Macroeconomist I Philip Bartels I ’03

Seniors who have no idea what you want to do, you’re not alone.

Not only did Philip Bartels leave college unsure of his path, it took him nearly a decade of searching before he found a position that truly excited him.

During stints as a legal assistant, banker, and grad student, Bartels spent nights and weekends doing extra reading and talking to as many people as he could in order to find a job that matched his interests. Now, two years into a job as a European macroeconomist at Wellington, a Boston-based investment house, he has found happiness, combining his love for European history and politics with a passion for investing.

unnamedI caught up with Bartels at his family home in Williamstown a few days before he embarked on a month-long research trip to Poland, Austria, Germany and the U.K.

What has your path since Williams looked like?
Like a lot of Williams students, I interviewed for investment banking, consulting, and teaching jobs because that’s all I knew was out there. I graduated without a job, in part because I couldn’t sell myself as a candidate for one job or another. I really had no idea what I was good at or what I wanted to do, and that came through since I am not good at faking it.

After two years as a legal assistant, I applied to economics masters programs with a focus on Europe. I’d taken four or five econ classes at Williams, and in my first year of grad school I fell in love with international economics, especially monetary policy.

After grad school I took a job at Deutsche Bank, where I became interested in investing. I started doing my own investments on the side. I was fascinated by global questions like what happens to the euro area and world markets if Greece leaves the Euro.

I decided to study the European crisis further, so I did an internship at the European Central Bank. The majority of my work focused on Latvia, which was trying to join the euro area. By the end of the fellowship, I’d decided that I was interested in macroeconomics and investing, so I wanted to combine the two.

I ended up at Wellington. My job is to take information, understand the political and historical background, and come up with a view as to whether the region, country or sector in question is a good place to invest.

At Williams, were you aware that this job existed?
No. When I applied for investment banking jobs, I didn’t really even know what they did. It took getting into a bank to understand that there are all these different departments where someone with a certain skill set or personality is best suited. I tried to navigate within the bank, but what often happens is that it’s hard to move from one department to another. Big companies can pigeonhole you. They train you to do one thing, and then they want you to do that for the rest of your life even if you don’t particularly enjoy it.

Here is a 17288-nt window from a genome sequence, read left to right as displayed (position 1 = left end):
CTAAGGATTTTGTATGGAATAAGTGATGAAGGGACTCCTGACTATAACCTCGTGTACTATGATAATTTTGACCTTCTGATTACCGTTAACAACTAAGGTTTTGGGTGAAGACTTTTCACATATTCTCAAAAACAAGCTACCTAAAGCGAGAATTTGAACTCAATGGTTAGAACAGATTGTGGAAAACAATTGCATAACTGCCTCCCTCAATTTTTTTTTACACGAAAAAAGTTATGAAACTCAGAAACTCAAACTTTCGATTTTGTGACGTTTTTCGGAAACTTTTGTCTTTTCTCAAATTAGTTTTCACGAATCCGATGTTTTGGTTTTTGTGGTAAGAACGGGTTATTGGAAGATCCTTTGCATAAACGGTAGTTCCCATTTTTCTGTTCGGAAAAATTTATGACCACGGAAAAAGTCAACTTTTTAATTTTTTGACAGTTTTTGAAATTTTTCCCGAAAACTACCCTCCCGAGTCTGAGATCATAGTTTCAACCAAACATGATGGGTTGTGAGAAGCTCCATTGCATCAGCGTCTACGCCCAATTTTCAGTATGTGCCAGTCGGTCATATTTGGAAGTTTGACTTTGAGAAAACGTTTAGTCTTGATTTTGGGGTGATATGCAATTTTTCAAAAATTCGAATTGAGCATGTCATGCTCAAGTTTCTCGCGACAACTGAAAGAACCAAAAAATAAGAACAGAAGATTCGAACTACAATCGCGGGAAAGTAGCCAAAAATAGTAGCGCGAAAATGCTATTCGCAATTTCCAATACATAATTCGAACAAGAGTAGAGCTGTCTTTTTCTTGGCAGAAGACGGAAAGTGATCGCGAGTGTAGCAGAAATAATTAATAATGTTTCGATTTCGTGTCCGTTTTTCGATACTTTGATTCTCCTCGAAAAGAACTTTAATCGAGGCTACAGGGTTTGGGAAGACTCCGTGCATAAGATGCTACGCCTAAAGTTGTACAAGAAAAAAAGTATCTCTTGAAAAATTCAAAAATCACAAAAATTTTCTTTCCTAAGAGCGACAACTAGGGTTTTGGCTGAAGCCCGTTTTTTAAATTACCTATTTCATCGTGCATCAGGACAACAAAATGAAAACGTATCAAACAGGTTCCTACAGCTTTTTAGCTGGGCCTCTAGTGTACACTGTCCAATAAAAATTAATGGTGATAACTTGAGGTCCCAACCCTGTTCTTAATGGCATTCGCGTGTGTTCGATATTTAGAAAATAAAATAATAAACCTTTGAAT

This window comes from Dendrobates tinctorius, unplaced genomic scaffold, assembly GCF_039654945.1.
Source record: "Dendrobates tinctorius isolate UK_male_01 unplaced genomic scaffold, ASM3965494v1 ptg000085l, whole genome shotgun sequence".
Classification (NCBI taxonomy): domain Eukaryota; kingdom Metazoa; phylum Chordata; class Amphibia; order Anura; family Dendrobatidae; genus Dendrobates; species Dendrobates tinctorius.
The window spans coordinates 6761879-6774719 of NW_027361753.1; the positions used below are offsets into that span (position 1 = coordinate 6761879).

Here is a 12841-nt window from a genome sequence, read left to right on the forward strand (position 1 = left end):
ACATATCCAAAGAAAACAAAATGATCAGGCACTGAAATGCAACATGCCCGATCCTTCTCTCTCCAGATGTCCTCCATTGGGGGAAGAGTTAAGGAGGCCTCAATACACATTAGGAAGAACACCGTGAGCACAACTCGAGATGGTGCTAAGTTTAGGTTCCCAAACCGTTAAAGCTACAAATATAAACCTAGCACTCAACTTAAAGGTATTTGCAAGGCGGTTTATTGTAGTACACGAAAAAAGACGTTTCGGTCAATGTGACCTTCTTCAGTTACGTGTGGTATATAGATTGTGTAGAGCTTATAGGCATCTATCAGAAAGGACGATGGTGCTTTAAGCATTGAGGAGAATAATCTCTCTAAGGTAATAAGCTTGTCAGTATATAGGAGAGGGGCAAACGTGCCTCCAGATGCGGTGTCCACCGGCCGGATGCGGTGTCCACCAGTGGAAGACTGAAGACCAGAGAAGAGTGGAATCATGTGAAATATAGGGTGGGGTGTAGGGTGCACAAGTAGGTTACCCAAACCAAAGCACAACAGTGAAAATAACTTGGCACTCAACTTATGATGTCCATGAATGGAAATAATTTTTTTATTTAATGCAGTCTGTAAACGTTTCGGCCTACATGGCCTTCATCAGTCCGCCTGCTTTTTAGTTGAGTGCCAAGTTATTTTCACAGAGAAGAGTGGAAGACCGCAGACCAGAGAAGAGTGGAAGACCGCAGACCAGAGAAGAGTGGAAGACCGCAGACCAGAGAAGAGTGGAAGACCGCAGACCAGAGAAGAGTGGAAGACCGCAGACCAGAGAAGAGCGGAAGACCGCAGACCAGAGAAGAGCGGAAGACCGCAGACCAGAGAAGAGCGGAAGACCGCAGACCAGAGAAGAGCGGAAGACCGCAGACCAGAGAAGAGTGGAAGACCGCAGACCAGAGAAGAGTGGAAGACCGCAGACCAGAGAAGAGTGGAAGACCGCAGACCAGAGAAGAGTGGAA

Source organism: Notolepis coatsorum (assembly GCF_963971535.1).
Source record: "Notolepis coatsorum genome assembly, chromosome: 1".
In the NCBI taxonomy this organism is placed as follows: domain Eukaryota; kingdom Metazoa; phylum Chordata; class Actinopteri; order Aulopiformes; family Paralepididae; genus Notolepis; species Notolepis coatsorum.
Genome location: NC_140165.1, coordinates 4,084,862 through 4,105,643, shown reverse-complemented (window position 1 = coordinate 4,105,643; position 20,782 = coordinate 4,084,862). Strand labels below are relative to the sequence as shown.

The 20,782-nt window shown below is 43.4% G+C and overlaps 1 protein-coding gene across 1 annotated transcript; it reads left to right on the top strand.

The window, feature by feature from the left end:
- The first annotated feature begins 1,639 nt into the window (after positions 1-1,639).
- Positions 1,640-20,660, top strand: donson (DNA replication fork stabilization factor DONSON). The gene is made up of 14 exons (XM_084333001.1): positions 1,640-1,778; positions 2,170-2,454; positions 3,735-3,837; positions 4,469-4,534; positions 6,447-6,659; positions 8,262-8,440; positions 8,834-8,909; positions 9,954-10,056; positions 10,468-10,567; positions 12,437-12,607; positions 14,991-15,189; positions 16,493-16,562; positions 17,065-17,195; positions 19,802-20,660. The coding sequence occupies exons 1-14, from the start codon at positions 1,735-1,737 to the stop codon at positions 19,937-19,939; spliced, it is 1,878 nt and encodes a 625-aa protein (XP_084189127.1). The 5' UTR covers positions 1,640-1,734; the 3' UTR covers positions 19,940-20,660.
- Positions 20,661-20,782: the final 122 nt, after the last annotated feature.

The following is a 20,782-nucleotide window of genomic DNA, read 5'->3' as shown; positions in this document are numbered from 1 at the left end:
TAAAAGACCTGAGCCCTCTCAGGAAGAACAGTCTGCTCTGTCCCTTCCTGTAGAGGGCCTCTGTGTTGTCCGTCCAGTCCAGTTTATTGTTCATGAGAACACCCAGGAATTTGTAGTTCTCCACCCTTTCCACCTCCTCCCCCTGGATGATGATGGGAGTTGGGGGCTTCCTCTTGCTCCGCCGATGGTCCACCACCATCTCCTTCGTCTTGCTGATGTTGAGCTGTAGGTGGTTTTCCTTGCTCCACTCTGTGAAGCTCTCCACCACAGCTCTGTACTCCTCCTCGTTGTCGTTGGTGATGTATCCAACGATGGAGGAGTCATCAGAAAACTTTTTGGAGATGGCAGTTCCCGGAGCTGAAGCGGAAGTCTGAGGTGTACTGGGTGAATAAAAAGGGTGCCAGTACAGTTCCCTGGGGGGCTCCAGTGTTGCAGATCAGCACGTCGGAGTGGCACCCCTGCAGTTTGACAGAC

So you really have to know who you are. Keep an open mind, explore different areas, and listen to what else is out there. You don’t have to be in a rush to define yourself as “a lawyer,” “a banker,” “a doctor,” or “a teacher.” It’s a discovery process that often takes time and may not even lead you to these four well-recognized professions, but in the direction of something you didn’t even know existed.

How were you able to search within the bank for roles you might enjoy?
I read a lot of research. I signed up for every email distribution list I could. Sometimes that’s difficult, but if you’re really trying to develop yourself professionally, I find that you need to read about a wide range of things, even if they don’t particularly pertain to your department or the field you work in.

I was also a good networker. I made friends in other departments and would talk with them about what they did.

It seems like the exploration process was a lot of work.
It was. Many people may have thought that I was restless. I was always questioning whether this was really something I wanted to do. Now, for the first time, I’m at a job where I’m not doing that.

I don’t have a lot of sympathy for people who complain about their jobs but aren’t actively trying to improve their situation. I think it’s important to take an active role rather than passively allowing things to happen to you.

How have you come to define success?
Success is growing professionally, becoming wiser about the world, and learning from failure. I believe there are a lot of iterative processes in life. I write notes to myself explaining where I went wrong and how I can improve. I also think that just being happy and content with what you’re doing is success.

From a holistic view, success is about balance. If your professional life becomes too big a part of your life, you’re not being successful. Success can be coaching your kids at soccer rather than being a CEO.

What advice do you have for Williams students?
The first thing you do after college is important, and it will put some people on a career path that they follow for a long time, but I wouldn’t make it overly important.

Sometimes I felt overwhelmed at Williams not knowing what I wanted to do. My message to those people is that the “not-knowing” is normal. In many ways I can see Williams as the center point of a web. The first job is one step, but you can take many different paths and end up at the same point.